There wasn't anything else to do.

He went down to where the voice said. Not a likely place, not an unexpected one either, just nowhere. A field where a city street dead-ended, and around the tall grass--trees. He drove further where the street was pointing when it ran out. Into the woods. Then another field. And cars. Low-riders, big-rims, string lights along the bumpers. Profile cars. This was the place.

Wasn't nobody there. But of course there was. Just couldn't see them.

And then he did. The Raiders ball cap, metallic tooth. The nod: You. Come on here. He followed.

There were maybe twenty of them, standing in a kind of circle. Lots of chain necklaces. The weapons weren't directed anywhere, but they weren't hidden either.

There was his brother. Some kind of lesson here.

His brother kept looking at him, but when he looked back the kid would look away. The kid was with them, among them, still somehow outside them. Something was going to change before this was over.

They were going make him humiliate his brother. That much was clear. The rest wasn't.

"Look. I'll take him on home. He just a kid."

They looked at him as if the words had come out of the trees. "Wah? You say somethin?"

"Let me get him out of here. Is it a matter of money?"

Laughing from the perimeter.

"When it comes to money," the guy said, fingering his chains, "you don't know the magnitude, jazzbo. Forget about it, okay? You just stand there. You don't have say nothing, you don't have to do nothing. You just have to stay right there."

It began to go around the circle, strange remarks directed toward his brother, a tone of accusations with oblique words he couldn't understand. He started to ask something about his other brothers, but thought it might lead to complications.

Weapons spun on fingers. The kid brother with eyes everywhere, hands jammed tight in back pockets,staring at him like a gargoyle sat on his shoulders. The accusations, almost rhyming, circular, words pointing.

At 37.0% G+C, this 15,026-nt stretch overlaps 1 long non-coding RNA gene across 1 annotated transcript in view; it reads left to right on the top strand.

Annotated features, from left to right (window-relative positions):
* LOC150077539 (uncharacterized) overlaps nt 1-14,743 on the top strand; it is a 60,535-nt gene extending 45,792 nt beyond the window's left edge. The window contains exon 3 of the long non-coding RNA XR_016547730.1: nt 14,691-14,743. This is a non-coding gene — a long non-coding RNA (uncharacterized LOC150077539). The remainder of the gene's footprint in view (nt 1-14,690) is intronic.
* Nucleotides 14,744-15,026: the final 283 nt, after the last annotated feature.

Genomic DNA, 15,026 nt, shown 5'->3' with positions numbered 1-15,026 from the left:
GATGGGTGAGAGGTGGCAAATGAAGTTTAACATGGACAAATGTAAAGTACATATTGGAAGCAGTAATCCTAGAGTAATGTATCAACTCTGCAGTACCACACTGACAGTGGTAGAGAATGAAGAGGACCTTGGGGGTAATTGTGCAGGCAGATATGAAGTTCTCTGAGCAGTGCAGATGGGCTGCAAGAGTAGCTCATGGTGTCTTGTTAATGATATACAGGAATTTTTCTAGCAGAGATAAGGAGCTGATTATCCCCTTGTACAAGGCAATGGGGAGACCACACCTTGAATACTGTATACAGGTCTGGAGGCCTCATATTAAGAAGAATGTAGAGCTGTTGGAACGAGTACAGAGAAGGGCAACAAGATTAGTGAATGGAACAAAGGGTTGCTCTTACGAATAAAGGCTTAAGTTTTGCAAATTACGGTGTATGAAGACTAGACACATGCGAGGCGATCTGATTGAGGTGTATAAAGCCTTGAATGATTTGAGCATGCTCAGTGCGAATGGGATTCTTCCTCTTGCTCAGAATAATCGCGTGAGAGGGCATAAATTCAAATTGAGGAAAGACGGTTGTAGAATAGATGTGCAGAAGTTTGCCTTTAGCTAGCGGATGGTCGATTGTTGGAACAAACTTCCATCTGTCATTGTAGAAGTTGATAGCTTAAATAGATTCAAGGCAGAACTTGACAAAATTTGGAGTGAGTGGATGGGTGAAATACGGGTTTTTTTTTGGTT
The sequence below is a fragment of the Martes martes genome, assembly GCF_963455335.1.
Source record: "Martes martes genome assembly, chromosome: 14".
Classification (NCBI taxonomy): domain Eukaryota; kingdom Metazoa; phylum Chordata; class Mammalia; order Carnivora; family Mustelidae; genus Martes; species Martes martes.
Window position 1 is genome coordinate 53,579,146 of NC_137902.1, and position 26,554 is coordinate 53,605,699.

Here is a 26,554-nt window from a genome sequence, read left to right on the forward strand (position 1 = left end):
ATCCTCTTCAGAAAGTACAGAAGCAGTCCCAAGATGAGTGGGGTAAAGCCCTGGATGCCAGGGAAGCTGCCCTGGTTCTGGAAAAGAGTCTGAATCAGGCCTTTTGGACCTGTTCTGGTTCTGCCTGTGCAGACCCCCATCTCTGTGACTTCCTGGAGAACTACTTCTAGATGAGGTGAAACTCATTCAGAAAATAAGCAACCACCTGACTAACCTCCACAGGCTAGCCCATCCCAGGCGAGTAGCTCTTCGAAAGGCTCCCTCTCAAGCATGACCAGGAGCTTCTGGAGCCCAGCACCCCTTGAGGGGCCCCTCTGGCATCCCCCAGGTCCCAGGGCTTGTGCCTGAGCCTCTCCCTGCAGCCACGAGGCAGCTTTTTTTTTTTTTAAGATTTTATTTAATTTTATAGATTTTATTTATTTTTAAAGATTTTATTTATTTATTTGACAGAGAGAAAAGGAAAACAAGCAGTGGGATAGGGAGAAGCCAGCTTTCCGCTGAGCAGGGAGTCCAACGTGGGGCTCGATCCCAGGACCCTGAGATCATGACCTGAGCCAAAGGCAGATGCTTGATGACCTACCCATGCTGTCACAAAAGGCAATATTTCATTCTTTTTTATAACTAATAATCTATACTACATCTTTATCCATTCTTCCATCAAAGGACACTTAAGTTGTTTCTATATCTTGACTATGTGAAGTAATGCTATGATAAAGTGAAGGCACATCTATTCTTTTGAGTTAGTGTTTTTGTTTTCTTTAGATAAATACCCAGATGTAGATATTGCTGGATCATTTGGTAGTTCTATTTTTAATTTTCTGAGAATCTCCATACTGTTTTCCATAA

And then they make him get on his knees. Not the kid brother, him. On all fours. "Face down, motherfucker. Don't look at nothing!"

He could feel the aimed barrel. Not touching, but pointed. The back of his neck.

Wait. Wait. His kid brother's voice it was.

This was one of the things that didn't occur to him. A surprise. Promise.

"If you smart enough, home-shit, this what they call a lesson. I aint got no interest in hurtin you, cause I can tell you don't give a shit bout that. But this, this your mama's blood. Watch!"


Deep in the hundred acre wood.

For over a week there came no arrests in the slaying of the officer. When it happened it was almost as if the juvenile suspect were turning himself in.

"He was the only good one in the whole family of them," a neighbor said. "The only one. And aint that funny how things work out that way. Very very sad." Pause. "I used to know his father well, too. Played an instrument, I believe."

Guilt plays out in funny ways. Making a sacrifice as a penance--first of an unlucky victim, and then, yourself. One officer has speculated they may have never found the patrolman's murderer had the kid not decided allow himself to be interrogated on an unrelated matter.

"You're saying you're not going to run it ?"

"Didn't say that. Just some changes is all."

"It's rough, admittedly. I mean kind of sketchy. Unfinished."

"Mmm. Not what I'm referring to. What you're saying, what I take your point to be, is the odd way things in this story, lines between very different people, are connected. How unseemingly related events affect each other."

"I commend your perspicacity."

"You see? Right there! That attitude, your attitude, is all over this piece. You have to remember YOU'RE WRITING FOR A NEWSPAPER AUDIENCE. Simple, simple, simple."

"I'll just retract it then.The whole thing"

"Oh ho. Don't hurt me."

"Cut the irony, all right?"

"All those other avenues to place it. All the competition, fighting me for writing of this caliber. Don't hurt me, Martin, OK?"

"Look. I'm going to leave you with a blank space for a description of yourself here, OK? And a free word, a gift from a writer, if you may: Asshole. It'll do if you can't come up with anything else."